According to Holyrood.com, tens of thousands of people hit the streets of Glasgow last weekend demanding better support from the government and local authorities
Approximately 30,000 people protested over education pay in Glasgow on Saturday.
Teachers, parents and children marched through the city as part of a demonstration; they were calling on the country’s government and local authorities to prove that they value Scottish education.
Organised by teaching union, the EIS, the march stretched from Kelvingrove Park to George Square.
Addressing the rally in George Square at the end of the march, EIS president, Alison Thornton, said:
“Nine years of pay settlements under the public sector pay cap have resulted in the value of our take home pay being down by nearly 25%.
“The salaries of teachers in schools in Scotland are below the European average and those of other countries in the wider world.
“Our pupil contact hours are high, and we still work an average of 11 hours of unpaid overtime each week to deal with the demands of the job.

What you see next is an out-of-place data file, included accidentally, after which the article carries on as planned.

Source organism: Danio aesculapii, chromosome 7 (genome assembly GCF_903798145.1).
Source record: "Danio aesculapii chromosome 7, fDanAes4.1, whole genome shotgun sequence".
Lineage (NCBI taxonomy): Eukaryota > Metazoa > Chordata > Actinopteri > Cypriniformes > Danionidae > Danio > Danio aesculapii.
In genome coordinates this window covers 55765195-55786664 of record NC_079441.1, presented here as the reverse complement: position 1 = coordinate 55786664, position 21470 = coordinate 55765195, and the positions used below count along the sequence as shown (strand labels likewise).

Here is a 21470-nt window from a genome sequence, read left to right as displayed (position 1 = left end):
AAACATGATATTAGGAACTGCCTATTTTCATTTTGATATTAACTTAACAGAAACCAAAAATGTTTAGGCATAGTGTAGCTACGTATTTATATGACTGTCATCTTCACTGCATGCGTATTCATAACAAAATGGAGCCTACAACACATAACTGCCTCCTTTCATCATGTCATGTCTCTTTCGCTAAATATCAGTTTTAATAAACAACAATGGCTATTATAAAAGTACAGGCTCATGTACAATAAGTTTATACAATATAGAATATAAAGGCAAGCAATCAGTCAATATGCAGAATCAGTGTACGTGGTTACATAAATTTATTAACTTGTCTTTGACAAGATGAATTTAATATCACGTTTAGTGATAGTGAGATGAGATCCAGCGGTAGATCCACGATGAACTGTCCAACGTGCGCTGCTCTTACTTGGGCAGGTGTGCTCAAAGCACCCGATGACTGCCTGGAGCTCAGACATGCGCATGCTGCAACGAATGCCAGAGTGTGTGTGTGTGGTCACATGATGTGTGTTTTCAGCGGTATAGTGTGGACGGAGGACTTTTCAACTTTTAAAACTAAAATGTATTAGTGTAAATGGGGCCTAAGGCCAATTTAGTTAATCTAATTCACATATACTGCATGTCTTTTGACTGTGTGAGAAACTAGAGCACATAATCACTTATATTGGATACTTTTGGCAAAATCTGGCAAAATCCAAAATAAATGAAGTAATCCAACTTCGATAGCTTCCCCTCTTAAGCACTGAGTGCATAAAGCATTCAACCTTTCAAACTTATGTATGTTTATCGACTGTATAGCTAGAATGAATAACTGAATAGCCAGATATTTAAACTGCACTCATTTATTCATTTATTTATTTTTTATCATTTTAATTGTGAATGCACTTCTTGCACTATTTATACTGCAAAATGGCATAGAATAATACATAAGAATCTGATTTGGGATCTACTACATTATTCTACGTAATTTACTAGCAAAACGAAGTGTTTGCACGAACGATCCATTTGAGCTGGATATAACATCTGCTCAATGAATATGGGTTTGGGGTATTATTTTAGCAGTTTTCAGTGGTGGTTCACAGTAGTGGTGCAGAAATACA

“No wonder teacher recruitment and retention is in a crisis situation.
“Austerity doesn’t work, quality public services need proper funding and by investing in teachers then there is investment in education and our young people and their futures.”
EIS general secretary, Larry Flanagan, added:
“It is absolutely magnificent to look out on this massive demonstration and know that we are here, united, because we believe that the future of Scottish education is worth standing up and fighting for.
“Look at the magnificent array of EIS and school banners from across the country, and the banners, also, of other public sector trade unions whose members, like teachers, have been under the cosh of austerity for the past decade.
“Those who want to split the unions – think again, public sector trade union solidarity is a given.
“Our pay claim is for 10% – given that the value of take-home pay has dropped by 24% in the last decade, that claim is already a compromise on what we deserve.
“And here is the simple fact – if you want to have qualified teachers in front of pupils in our schools, you need to address the recruitment and retention crisis we are facing.”
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